« Reply #4 on: January 21, 2022, 05:54:16 pm »
I agree with Gyro above;

SMPS without an earthing terminal usually have output ground tied to mains neutral with a Y cap, for interference suppression reasons, compensating for an "invisible" capacitor inside the transformer. The cap provides a return path essentially, so it doesn't have to try and find it through your equipment.

Some cheap supplies don't use a Y cap, and instead just use a high voltage capacitor. This is incredibly dangerous.

If it is a proper Y cap, not damaged, and the SMPS is otherwise not damaged, then the remaining reason could be a high capacitance. Higher capacitance has more potential for suppression, but also leaks more AC current into the Output negative.

One note against Gyro's comment:
5. Very poor soldering - solder splashes where there really shouldn't be solder splashes.
Solder splashes where there really shouldn't be solder splashes? So, everywhere? There are no places where solder splashes, potentially shorting things, are appropriate.  ;D
 

Online magic

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Re: Identifying problem with a cheap SMPS.
« Reply #5 on: January 21, 2022, 05:59:36 pm »
If it gives legit shocks and not just tingles the transformer may be shorted between primary and secondary.

Disconnects for a few minutes, short all capacitors with a screwdriver (they should already be mostly empty by that time) and check for continuity between primary and secondary transformer windings. There obviously should be none.
 

Offline 4kruby

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Re: Identifying problem with a cheap SMPS.
« Reply #6 on: January 21, 2022, 06:06:01 pm »
The Y cap (if it is actually a safety rated) is the blue one alongside the transformer, I can't see the part number or device marking in any of the photos. C5 looks to be part of a snubber on the primary side.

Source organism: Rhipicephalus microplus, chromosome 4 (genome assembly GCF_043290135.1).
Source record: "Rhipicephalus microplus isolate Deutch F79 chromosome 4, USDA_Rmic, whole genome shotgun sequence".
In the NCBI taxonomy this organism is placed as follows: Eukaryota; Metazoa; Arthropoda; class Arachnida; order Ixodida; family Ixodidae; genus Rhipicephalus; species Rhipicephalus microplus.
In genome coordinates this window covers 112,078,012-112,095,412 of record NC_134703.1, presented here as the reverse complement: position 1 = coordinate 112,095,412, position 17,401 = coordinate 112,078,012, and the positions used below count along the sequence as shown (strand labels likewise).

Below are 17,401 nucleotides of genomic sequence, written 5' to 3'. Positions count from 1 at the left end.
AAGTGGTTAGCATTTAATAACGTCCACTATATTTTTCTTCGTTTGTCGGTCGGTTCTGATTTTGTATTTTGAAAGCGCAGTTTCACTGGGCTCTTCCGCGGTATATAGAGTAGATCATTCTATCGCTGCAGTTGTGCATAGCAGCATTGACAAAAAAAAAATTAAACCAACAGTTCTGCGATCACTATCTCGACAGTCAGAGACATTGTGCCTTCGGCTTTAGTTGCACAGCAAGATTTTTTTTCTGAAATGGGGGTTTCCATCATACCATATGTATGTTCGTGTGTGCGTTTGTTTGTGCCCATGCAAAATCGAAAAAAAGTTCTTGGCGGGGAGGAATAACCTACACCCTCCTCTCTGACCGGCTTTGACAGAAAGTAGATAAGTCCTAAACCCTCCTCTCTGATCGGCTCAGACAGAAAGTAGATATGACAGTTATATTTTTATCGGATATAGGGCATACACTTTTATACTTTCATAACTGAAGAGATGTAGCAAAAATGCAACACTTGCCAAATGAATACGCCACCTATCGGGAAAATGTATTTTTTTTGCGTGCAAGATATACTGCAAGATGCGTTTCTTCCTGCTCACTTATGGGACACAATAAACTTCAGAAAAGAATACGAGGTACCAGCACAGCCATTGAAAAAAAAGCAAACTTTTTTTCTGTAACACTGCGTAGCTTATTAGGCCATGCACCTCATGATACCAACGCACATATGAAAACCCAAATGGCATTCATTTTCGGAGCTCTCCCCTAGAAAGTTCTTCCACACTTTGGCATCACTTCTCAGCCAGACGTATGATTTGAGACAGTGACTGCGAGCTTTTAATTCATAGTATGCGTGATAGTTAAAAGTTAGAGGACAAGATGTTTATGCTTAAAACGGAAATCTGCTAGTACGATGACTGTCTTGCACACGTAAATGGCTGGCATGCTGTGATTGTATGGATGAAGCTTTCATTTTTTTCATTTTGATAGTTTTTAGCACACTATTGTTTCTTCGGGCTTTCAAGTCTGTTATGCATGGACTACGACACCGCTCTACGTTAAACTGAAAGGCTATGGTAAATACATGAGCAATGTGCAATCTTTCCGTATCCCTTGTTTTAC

It's likely that the shock you feel is Y cap (?) leakage, but the quality of construction is so poor that you cannot rely on the rest of the construction to be safe (eg. the transformer).
I think you are right. That capacitor is connected between DC output positive with the rectifier diodes. it is rated 470, 1KV

Specific observations:

1. Bypassed blown fuse resistor on mains input (who would do that?  :o)
2. Incorrect PCB clearances between primary and secondary side.
3. Incorrect PCB clearances primary side (especially now the fuse resistor is bypassed).
4. Board wrapped in flammable expanded foam, the PCB obviously wasn't designed for that case.
5. Very poor soldering - solder splashes where there really shouldn't be solder splashes.
6.  Bodged components, eg, two diodes in parallel for the output rectifier - they will not share current properly, the hotter one will pass more current.

Very nice observations. Even I was shocked to find the foam and a cardboard inside it. (The cardboard is underneath the foam), Guys thought they are leaving a Easter egg for opener?

Is there any way you can report the manufacturer to the authorities? At best, you should destroy it and crush the PCB to ensure that it is not salvaged and re-used (again?).
No one cares. TII.

If it gives legit shocks and not just tingles the transformer may be shorted between primary and secondary.